Deck Estimates: Part 3 – It all comes down to price.
Here’s the most important thing you should know about pricing a deck: The best way to know how much a deck is going to cost you is to add up all the receipts when you’re finished. Yet, the deciding factor on whether or not that customer will purchase supplies from your store will likely come down to price.
So there’s a balance that has to take place while you build a relationship with your potential customer, and that’s why the estimate is so important. Remember that your customers likely will want to know the price as quickly as possible, but you’ll want them to learn about you and your store. In our earlier conversations about the deck design that they have in mind, you have already laid the groundwork to establish yourself as the decking products expert to justify the price you’re going to ask for in the estimate.
You and I may know that an estimate is simply an educated guess at what a deck is going to cost. But to your customer, that number floated out in the estimate is often seen as an absolute final cost of the project, especially to a DIY homeowner who may only build one deck in their lifetime.
In a retail deck supply store like mine, many customers build their own decks. Time and again, I’ve seen that I could give two homeowners an identical pile of lumber for an identically designed deck and they’d find two different uses for that pile. Preparing your customers in advance for this is really important. So many decking materials are specially ordered and you can’t return the excess. As you go through the estimate process, you have to prepare them for this possibility. If the homeowner makes changes during the building process, it’s going to have an impact on the end-of-project cost. We use a contract with our customers, which is a written agreement outlining all these points. We have them sign that agreement before we do an official estimate.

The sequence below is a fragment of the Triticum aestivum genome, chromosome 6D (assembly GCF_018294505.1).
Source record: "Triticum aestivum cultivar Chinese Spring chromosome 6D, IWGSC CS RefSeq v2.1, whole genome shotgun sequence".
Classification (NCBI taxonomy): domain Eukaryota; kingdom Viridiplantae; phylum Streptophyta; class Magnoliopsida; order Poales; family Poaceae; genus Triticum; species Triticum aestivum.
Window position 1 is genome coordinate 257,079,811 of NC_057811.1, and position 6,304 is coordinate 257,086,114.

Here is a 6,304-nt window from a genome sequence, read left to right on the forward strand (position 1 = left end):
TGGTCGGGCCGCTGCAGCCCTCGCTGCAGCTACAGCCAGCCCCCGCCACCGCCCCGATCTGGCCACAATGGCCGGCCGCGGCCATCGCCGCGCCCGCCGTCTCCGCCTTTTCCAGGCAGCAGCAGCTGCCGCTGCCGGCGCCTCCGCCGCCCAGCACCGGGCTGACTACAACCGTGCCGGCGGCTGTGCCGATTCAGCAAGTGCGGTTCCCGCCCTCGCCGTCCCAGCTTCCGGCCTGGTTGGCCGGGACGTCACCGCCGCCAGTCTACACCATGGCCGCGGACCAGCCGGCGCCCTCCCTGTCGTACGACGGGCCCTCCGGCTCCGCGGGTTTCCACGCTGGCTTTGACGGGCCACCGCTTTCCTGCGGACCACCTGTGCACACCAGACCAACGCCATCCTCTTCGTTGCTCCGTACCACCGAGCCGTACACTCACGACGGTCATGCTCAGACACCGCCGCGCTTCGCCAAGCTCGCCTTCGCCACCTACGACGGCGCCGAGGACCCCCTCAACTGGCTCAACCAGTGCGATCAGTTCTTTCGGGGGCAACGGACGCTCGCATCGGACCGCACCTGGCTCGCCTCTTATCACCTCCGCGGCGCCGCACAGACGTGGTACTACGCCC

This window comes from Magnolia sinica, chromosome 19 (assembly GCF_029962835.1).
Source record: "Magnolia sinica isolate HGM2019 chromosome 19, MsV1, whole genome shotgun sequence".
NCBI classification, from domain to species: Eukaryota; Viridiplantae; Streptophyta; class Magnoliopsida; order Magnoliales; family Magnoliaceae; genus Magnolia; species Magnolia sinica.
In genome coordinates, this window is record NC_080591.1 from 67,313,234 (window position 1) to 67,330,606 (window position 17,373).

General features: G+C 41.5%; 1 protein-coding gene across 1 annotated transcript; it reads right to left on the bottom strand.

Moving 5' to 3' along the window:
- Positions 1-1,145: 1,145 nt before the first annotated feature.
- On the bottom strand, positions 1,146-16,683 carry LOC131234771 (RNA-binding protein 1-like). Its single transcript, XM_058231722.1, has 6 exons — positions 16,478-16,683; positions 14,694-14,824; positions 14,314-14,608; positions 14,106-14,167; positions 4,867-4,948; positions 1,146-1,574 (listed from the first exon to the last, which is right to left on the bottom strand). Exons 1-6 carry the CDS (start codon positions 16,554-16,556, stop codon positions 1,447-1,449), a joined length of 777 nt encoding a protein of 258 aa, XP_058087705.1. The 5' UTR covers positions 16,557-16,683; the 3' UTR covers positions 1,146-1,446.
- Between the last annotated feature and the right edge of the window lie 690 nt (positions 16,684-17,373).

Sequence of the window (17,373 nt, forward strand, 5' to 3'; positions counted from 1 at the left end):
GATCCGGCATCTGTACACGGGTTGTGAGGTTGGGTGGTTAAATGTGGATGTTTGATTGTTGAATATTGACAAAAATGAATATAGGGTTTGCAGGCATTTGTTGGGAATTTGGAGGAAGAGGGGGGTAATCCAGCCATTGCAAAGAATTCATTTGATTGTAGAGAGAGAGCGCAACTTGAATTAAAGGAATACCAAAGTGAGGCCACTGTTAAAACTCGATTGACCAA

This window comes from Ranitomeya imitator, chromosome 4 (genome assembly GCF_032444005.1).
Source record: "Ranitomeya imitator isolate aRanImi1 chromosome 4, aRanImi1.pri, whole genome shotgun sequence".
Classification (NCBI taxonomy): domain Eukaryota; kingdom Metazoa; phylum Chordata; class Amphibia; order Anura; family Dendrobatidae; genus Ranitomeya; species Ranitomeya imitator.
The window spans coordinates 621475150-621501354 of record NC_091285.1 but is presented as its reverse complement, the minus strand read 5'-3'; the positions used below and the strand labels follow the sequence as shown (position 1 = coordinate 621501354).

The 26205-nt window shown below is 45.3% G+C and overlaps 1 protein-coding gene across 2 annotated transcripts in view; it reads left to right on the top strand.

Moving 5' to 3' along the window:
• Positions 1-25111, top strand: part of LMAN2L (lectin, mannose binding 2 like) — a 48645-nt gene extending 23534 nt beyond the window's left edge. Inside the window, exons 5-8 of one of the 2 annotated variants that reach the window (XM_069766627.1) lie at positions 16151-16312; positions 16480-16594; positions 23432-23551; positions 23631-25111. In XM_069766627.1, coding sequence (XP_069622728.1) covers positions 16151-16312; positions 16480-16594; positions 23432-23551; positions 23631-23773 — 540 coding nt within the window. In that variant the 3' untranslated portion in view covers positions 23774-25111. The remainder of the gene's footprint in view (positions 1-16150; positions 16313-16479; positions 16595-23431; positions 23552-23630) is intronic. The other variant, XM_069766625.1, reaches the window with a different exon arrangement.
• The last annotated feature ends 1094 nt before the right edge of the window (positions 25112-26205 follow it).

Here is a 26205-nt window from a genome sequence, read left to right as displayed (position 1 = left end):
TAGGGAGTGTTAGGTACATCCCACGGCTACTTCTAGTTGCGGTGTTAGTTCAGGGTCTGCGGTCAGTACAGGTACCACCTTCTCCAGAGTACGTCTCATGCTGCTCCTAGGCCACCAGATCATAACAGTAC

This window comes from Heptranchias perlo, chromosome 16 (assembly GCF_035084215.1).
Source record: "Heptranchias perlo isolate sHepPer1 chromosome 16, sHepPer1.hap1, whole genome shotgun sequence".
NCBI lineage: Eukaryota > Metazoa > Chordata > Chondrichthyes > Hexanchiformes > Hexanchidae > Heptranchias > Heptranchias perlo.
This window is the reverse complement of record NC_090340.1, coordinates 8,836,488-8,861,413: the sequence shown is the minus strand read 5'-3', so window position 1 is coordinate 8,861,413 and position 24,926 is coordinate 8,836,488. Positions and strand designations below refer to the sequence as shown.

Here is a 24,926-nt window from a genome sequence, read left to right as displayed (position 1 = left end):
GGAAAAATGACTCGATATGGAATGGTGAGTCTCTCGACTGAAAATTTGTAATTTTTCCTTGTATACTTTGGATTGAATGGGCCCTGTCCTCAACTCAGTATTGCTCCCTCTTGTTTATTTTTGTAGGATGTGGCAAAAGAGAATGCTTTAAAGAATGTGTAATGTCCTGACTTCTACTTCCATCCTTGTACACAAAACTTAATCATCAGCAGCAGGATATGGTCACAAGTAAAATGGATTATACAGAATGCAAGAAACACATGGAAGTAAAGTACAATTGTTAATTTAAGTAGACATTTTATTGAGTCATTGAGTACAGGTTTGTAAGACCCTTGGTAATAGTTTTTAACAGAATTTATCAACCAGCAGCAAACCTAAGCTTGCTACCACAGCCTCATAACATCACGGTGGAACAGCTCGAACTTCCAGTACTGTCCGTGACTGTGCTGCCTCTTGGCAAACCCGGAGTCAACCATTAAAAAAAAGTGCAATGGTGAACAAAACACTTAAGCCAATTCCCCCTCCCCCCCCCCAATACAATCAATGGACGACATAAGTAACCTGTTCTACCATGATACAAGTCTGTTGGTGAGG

As a professional, you have a good sense of how much a deck is going to cost. If it’s all returnable product, you treat that a little differently than special order products. With special order products especially, remember that you can calculate how much decking should be used on a deck, but you can’t calculate how the customer is going to use the decking. They could be really efficient, or they could find themselves with a large pile of scrap at the end.
We try to always start by calculating how much decking we think the customer is going to need, and then we short it. We tell the customer, “let’s order less than you think you’ll need because you can always order more specialty decking, but you often times can’t return any that is left over without a return penalty.”
When we make a reduction in the estimate to avoid returns, we’re also increasing the likelihood that a customer will have to come in to purchase another board. It’s the best example of not knowing how much it will cost until you add up the receipts.
Before we give a final number, we type up a materials list. We also state that it’s the builder’s responsibility to proof and verify that list for accuracy. As I’m sure you know, contractors are notorious for nothing being their fault, so one of the line items is the responsibility as to who is going to proof read the materials list.
They can call and say they’re short, and that may be accurate that they don’t have enough decking remaining to complete the project, but they may also fail to mention that they changed the plans halfway through the build.
You have to anticipate that stuff’s going to happen and have to protect yourself.
Making sure you have compatible products is key. Often, when selling a certain brand’s decking, you’ve got to sell the recommended fasteners to go along with it. Even if a customer says they don’t want to use the fasteners, I insist that they purchase them, so that the fasteners are on the sales receipt. It’s up to them if they end up returning them. The same is true with all the components and railings.
Finally, put everything in writing. As easy as it is in this business to seal agreements with a handshake, it’s best to have a contract. Once a customer signs, then at that point it no longer becomes an estimate, but a sales proposal.
With a successful estimate complete and contract in hand, you’ve gone from introducing yourself to the customer, to talking materials, design, cost and have now entered the point now when they consider you their “deck guy.” When your customer is building his deck, check in during the process. After all, once the deck is complete, it will be your store that he recommends to family, friends
WEB EXCLUSIVE: For more detailed tips on estimating and deliveries, visit LBMJournal.com/BHMay.